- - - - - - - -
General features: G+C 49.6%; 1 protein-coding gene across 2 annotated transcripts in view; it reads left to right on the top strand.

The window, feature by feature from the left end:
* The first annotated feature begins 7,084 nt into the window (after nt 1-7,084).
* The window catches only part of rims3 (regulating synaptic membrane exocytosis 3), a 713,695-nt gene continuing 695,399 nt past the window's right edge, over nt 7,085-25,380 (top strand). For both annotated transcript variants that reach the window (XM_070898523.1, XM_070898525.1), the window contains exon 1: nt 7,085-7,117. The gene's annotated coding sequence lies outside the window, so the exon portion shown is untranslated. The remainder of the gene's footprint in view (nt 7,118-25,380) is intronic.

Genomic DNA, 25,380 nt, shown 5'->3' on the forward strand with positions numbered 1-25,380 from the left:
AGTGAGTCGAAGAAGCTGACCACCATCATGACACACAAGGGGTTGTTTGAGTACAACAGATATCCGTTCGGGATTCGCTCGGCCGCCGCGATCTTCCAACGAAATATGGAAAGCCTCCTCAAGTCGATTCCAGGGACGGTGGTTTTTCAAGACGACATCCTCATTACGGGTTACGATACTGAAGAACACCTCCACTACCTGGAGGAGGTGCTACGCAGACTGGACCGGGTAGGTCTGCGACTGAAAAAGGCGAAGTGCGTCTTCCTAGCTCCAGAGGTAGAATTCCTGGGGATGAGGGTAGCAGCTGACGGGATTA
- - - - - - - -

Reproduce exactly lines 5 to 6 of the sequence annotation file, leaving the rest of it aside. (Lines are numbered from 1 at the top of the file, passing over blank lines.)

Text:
Genomic DNA, 25,380 nt, shown 5'->3' on the forward strand with positions numbered 1-25,380 from the left:
AGTGAGTCGAAGAAGCTGACCACCATCATGACACACAAGGGGTTGTTTGAGTACAACAGATATCCGTTCGGGATTCGCTCGGCCGCCGCGATCTTCCAACGAAATATGGAAAGCCTCCTCAAGTCGATTCCAGGGACGGTGGTTTTTCAAGACGACATCCTCATTACGGGTTACGATACTGAAGAACACCTCCACTACCTGGAGGAGGTGCTACGCAGACTGGACCGGGTAGGTCTGCGACTGAAAAAGGCGAAGTGCGTCTTCCTAGCTCCAGAGGTAGAATTCCTGGGGATGAGGGTAGCAGCTGACGGGATTA